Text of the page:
Machine learning has been a major disruptor to analytics, but what’s behind the buzzword?
Let’s tamp down the hype a little — machine learning is a form of applied statistics. The difference is that a machine learning module can refine its output based on feedback. If a tool powered by machine learning generates a false positive, a false negative or a bad prediction, it can refine its model in order to avoid making the same mistake twice. Furthermore, machine learning models can undergo this self-improvement without user input.
Businesses see the advantage of machine learning when it comes to forecasting their revenue, identifying their most likely customers, and optimizing their networks. , Many are rapidly adopting machine learning into their workflow. Of these, 36 percent of companies claim to be early adopters, 15 percent identify as sophisticated users and the remaining 49 percent are looking into deploying ML. The results for early adopters speak for themselves.
- Amazon’s machine learning algorithm decreased their “click-to-ship” time by 225 percent.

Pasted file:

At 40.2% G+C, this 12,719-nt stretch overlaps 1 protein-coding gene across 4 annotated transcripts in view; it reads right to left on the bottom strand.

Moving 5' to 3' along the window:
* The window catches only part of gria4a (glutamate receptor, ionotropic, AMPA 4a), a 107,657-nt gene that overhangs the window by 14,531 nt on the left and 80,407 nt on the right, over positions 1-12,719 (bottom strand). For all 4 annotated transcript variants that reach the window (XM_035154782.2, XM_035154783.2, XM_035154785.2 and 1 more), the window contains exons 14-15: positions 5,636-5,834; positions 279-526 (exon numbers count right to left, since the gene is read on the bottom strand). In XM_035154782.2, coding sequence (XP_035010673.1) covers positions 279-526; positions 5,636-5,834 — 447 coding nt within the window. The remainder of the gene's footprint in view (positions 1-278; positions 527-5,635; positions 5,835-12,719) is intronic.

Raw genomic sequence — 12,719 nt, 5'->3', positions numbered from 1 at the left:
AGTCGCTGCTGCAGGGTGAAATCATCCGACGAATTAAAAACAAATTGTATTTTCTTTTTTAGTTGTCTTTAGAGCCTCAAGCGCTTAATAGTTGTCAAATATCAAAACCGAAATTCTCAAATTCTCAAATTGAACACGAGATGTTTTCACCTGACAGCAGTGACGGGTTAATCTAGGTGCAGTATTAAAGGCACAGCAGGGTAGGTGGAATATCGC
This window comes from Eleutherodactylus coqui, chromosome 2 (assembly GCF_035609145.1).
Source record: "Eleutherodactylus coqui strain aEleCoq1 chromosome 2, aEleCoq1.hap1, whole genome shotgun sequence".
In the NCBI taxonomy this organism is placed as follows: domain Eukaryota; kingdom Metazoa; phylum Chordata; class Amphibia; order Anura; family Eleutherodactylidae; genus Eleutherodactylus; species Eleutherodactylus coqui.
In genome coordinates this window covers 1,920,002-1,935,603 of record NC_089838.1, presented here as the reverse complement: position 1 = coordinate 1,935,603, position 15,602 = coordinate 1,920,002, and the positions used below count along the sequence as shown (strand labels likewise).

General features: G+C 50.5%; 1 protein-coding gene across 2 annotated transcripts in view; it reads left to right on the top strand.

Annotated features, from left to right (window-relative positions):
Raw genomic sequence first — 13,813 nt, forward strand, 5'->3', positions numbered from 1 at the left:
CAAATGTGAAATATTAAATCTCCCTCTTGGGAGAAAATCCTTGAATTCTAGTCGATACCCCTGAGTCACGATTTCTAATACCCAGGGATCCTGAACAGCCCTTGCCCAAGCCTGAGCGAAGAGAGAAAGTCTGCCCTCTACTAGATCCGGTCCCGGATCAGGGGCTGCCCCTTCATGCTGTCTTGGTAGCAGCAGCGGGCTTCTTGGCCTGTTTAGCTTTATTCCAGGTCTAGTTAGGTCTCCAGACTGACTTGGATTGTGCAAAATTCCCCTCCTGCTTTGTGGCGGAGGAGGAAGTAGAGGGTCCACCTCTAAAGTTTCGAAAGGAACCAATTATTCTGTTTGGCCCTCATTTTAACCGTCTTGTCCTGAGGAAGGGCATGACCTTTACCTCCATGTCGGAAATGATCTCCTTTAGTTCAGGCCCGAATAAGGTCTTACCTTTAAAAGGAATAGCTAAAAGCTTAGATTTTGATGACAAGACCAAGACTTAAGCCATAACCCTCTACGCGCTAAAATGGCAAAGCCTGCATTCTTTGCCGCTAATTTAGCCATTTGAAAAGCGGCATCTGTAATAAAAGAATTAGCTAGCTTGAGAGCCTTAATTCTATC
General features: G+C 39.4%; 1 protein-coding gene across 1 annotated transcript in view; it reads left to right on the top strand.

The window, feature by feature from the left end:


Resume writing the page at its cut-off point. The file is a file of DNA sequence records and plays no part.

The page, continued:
- MIT researchers found that machine learning could be used to reduce bank losses on delinquent customers by up to 25%.
- Adobe Systems utilized machine learning to enhance its “healing-as-a-service” tool. This ultimately reduced fix times to just one minute compared to 30 minutes for fixes performed manually by humans.
Implementing machine learning is not a turnkey affair, however — you can’t just snap your fingers and have it done. Without careful monitoring, your machine learning module can return unexpected (and even embarrassing) output. For example, an error in the Google Images facial recognition software stirred an outcry after it began identifying black people as gorillas. In other words, you need to watch out in case your machine learning software develops a mind of its own.
The Machine Learning Development Cycle
Once you have decided to invest in developing ML capabilities in your organization and hired a data science team, what’s next?
The machine learning development cycle can be described in five major steps:
- Define the Business Problem: First, you need to define the problem that you want your machine learning to answer. The problem will determine the data you gather, the model you use and the results you review. For example, you might ask, “why are our customers leaving our website without buying anything?”
- Collect and Prepare Data: The quantity and quality of the data you gather will directly determine how good your predictive model will be. From there, you’ll have to prepare your data for machine learning training, which means ordering it appropriately, splitting the data as needed, and adjusting or manipulating it (normalization or error correction).